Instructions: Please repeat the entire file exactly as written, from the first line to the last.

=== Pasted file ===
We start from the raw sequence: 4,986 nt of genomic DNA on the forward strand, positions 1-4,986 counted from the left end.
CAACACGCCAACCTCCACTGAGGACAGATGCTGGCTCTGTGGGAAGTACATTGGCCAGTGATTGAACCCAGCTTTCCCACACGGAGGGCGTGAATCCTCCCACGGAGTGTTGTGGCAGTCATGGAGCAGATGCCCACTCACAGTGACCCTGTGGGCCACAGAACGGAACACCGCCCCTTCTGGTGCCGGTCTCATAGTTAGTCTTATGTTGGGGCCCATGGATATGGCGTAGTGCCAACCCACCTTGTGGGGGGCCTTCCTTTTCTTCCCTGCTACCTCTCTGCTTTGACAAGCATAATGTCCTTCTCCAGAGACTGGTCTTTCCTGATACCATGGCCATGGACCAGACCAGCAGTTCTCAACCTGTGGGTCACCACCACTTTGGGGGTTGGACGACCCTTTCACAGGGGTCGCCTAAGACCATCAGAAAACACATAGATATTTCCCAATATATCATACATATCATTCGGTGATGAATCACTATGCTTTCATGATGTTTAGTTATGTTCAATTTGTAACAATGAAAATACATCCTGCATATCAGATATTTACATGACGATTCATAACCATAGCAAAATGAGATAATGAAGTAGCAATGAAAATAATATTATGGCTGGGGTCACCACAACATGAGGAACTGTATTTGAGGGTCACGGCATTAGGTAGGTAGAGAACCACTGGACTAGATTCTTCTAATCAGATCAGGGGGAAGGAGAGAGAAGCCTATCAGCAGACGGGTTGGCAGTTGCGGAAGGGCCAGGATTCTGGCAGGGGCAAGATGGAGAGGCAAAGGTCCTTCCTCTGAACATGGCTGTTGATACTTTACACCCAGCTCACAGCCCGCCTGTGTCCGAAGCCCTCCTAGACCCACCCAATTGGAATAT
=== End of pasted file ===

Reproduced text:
We start from the raw sequence: 4,986 nt of genomic DNA on the forward strand, positions 1-4,986 counted from the left end.
CAACACGCCAACCTCCACTGAGGACAGATGCTGGCTCTGTGGGAAGTACATTGGCCAGTGATTGAACCCAGCTTTCCCACACGGAGGGCGTGAATCCTCCCACGGAGTGTTGTGGCAGTCATGGAGCAGATGCCCACTCACAGTGACCCTGTGGGCCACAGAACGGAACACCGCCCCTTCTGGTGCCGGTCTCATAGTTAGTCTTATGTTGGGGCCCATGGATATGGCGTAGTGCCAACCCACCTTGTGGGGGGCCTTCCTTTTCTTCCCTGCTACCTCTCTGCTTTGACAAGCATAATGTCCTTCTCCAGAGACTGGTCTTTCCTGATACCATGGCCATGGACCAGACCAGCAGTTCTCAACCTGTGGGTCACCACCACTTTGGGGGTTGGACGACCCTTTCACAGGGGTCGCCTAAGACCATCAGAAAACACATAGATATTTCCCAATATATCATACATATCATTCGGTGATGAATCACTATGCTTTCATGATGTTTAGTTATGTTCAATTTGTAACAATGAAAATACATCCTGCATATCAGATATTTACATGACGATTCATAACCATAGCAAAATGAGATAATGAAGTAGCAATGAAAATAATATTATGGCTGGGGTCACCACAACATGAGGAACTGTATTTGAGGGTCACGGCATTAGGTAGGTAGAGAACCACTGGACTAGATTCTTCTAATCAGATCAGGGGGAAGGAGAGAGAAGCCTATCAGCAGACGGGTTGGCAGTTGCGGAAGGGCCAGGATTCTGGCAGGGGCAAGATGGAGAGGCAAAGGTCCTTCCTCTGAACATGGCTGTTGATACTTTACACCCAGCTCACAGCCCGCCTGTGTCCGAAGCCCTCCTAGACCCACCCAATTGGAATAT